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    • Pete F A

      MacBeth 1005-1057, King of Scotland. He was the son of Finlay of Moray, and Donalda daughter of Kenneth II. He became King of the Scots when he killed Duncan I in 1040. Macbeth married Guroch (Lady Macbeth) granddaughter of Malcolm II. Macbeth was immortalised in the play by William Shakespeare although the play is historically inaccurate.

    • Sarah Cross

      AUG. 15, 1057: King Macbeth of Scotland killed at the Battle of Lumphanan. image: King Macbeth of Scotland

    • Memorial Diaries

      King of Scotland Macbeth died on August 15, 1057--mortally wounded in battle.

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    Ridgeway Mongwell, Oldest known road in Britain

    Music: These lines of notes (which have been digitally overlayed for the sake of clarity) were scratched into the walls of Norwich Cathedral in the medieval period.

    west end faces in the les mis film: colm wilkinson, clare foster, hannah waddingham, caroline sheen, alice fearn, gemma o’duffy, alexia khadime, frances ruffelle, kerry ellis, adam pearce, robyn north, dianne pilkington, samantha barks, chris milford, fra fee, killian donnelly, iwan lewis, hadley fraser, linzi hateley, gina beck <- impressive list!!

    Circa 1500-Silver Collar Excerpt: Livery collars composed of S-shaped links became popular at the English court after their introduction by John of Gaunt, Duke of Lancaster (1340-1399). They ranged from the jewelled gold collars sported by royalty and the nobility to the ribbon or leather collars with silver or copper letters attached that were worn by lesser officials. Pendants could be hung from the chain as symbols of office or to indicate allegiance to a particular group.

    1877 photograph of Stonehenge, prior to any restoration work.

    Found: Victorian Kitchen Hiding in the Basement. This is such a cool story! A must read. Worth the time.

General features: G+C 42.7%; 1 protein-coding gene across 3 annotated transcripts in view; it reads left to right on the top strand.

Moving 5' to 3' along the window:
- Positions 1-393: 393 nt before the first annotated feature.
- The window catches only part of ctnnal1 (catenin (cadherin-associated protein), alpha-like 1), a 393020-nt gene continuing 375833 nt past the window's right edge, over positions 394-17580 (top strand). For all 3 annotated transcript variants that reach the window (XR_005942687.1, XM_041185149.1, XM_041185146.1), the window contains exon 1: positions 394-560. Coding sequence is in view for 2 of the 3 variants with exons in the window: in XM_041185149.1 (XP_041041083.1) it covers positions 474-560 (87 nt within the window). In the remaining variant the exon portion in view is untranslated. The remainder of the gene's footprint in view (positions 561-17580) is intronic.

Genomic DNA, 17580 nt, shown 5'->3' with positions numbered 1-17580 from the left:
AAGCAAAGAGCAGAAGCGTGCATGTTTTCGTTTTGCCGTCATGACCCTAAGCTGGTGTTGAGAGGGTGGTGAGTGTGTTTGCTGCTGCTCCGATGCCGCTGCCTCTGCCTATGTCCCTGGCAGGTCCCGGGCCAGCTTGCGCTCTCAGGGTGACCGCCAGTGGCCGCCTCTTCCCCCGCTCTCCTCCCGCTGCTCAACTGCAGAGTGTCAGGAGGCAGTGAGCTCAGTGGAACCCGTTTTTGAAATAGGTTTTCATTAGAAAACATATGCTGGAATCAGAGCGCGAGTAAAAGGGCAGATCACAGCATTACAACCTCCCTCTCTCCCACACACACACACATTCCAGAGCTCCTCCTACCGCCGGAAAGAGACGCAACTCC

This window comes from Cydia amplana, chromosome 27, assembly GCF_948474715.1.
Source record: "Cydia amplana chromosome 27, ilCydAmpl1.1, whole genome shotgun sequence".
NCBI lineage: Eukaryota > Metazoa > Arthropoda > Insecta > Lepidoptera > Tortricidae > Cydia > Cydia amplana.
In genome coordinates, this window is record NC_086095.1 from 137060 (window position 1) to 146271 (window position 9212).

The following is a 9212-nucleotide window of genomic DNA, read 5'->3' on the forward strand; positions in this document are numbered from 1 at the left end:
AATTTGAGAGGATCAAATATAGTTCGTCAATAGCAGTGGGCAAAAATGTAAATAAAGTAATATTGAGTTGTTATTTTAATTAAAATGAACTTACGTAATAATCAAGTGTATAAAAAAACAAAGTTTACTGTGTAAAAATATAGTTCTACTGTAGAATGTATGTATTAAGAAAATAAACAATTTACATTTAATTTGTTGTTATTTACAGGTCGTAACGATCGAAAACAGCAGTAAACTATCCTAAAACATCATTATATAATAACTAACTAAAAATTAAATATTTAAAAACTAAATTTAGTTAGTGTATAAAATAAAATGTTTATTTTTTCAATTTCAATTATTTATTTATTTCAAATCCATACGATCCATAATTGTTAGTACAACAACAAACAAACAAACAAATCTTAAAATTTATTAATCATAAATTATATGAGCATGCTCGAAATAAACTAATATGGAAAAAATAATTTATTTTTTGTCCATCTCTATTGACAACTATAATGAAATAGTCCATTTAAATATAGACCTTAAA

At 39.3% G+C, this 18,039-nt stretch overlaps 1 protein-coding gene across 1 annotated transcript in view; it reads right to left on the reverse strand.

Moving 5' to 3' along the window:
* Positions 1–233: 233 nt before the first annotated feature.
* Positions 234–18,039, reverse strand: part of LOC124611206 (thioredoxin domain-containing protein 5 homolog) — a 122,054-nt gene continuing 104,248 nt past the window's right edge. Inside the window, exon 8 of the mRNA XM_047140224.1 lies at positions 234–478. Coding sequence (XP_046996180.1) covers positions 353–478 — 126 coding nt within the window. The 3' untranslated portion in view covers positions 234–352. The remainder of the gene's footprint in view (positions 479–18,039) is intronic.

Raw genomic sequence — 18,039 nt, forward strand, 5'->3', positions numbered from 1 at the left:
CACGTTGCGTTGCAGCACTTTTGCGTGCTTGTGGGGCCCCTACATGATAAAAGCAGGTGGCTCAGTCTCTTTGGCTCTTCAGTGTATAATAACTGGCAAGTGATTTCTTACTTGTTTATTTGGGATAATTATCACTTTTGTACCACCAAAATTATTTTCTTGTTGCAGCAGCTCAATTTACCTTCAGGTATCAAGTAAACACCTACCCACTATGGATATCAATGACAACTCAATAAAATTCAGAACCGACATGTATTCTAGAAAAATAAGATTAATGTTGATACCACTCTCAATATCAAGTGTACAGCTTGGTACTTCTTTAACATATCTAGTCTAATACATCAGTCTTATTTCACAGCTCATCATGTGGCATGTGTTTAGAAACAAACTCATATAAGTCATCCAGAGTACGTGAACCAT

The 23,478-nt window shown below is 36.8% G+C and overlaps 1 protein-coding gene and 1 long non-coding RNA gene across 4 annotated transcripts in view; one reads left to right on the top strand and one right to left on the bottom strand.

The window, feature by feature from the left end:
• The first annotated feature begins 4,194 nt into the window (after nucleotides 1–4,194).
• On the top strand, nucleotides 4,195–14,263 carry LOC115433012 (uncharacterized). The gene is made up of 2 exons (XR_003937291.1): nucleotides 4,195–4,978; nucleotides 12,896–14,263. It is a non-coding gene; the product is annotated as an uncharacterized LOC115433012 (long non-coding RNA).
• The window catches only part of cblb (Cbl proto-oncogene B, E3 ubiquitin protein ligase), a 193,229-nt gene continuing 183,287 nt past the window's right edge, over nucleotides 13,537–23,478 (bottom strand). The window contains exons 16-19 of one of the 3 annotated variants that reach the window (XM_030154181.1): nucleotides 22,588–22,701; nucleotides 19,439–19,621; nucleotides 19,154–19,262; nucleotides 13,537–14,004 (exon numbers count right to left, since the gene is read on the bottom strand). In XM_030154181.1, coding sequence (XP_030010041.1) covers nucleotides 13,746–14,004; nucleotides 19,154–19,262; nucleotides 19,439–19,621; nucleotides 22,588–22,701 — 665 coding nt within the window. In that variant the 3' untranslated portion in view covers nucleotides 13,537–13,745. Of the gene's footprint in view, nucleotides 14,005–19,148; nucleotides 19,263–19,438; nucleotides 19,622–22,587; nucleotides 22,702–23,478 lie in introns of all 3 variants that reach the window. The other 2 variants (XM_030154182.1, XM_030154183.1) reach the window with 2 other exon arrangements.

CBS wartime correspondent Edward R. Murrow pauses on London’s Oxford Circus, circa 1940.

    Scotland's genetic diversity

    Here is the last chopping block and axe used on Tower Hill. It was used to behead the Earl of Essex, Robert Devereux, a favorite of Queen Elizabeth who was found guilty of treason. On 25 February 1601, he was beheaded on Tower Green, becoming the last person to be beheaded in the Tower of London.

    Past pipers: In 169 years there have only been 13 pipers to hold the coveted post including David Caird, left, and Jim Motherwell, right, seen playing as the Queen Mother's coffin is driven out of the Royal Chapel of All Saints in Windsor in 2002

    A policeman knocks on the door of Number 10 Downing Street to let in Larry the cat in London March 26, 2012. There is something quite awesome about this.

    Chimney Sweeps - unknown

    Street Life in London, 1876


    Henry Viii's Court Jester Will Somers(, cocked hat, false chain and fur top. This showing how much status he had) Will actually lived to 1560 a grand old age and was inherited to Edward, Mary and Elizabeth’s court. He finally worked with her favorite jester, Jane the fool.

    The Protestant writer John Foxe proclaimed that Anne Boleyn had been a saint. He repeatedly stated that the Church of England owed its existence to Queen Anne, who was “the most beautiful of all in character, learning and piety.” ...

    State Banquet for the Amir of Kuwait.

    This is a heck of a creepy rumour about Mary Queen of Scots! Never heard it before but I liked this photo accompanying it.

    The Kingdom of Mann and the Isles. The Orkneys and Shetlands were primarily Norse speaking, the people being of mixed Viking and Pictish blood. Those in the Hebrides and West Highlands were the Gall Gael or Vikingar Skotar (Viking Scots), speaking both Norse and Gaelic and often with a Norse and a Gaelic name or having both combined (for example Thorfinn mac Fergus or Conall Godfreysson).

    The Queen's House inside the Tower. Both Anne and her daughter Elizabeth were imprisoned here. This area is not open to the public as it is now private residences. You need special permission to go inside and see the rooms.

    Child prisoner, Julia Ann Crumpling, aged seven, was sentenced to seven days hard labor at Oxford prison on June 28, 1870 for stealing a baby carriage.This photo comes from an album showing prisoners in Oxford Gaol.

    The Church of St Andrew in Greensted, Chipping Ongar, Essex, UK is the oldest wooden church in the world dating from the 9th century, amazing!

    A Tudor Pomander or Musk Ball. Because of the bad scents which accompanied Tudor England settings, MUSK BALLS were part their lives. Usually, an orange was placed inside the BALL to freshen the air with pleasant scents. I suppose it is like our scent candles today. Amazing 16th century object from the Queen’s collection at Windsor Castle, the Round Tower. It probably was in the collection of Queen Elizabeth I. It was found in the River Thames at Windsor.

    The cat's meat man pushed his barrow around East End streets selling cheap meat to families as pet food. Often horsemeat, it was unfit for human consumption and sometimes even too rotten for pets. The decoration on the house marks the coronation of Edward VII.

    Drury Lane, 1876.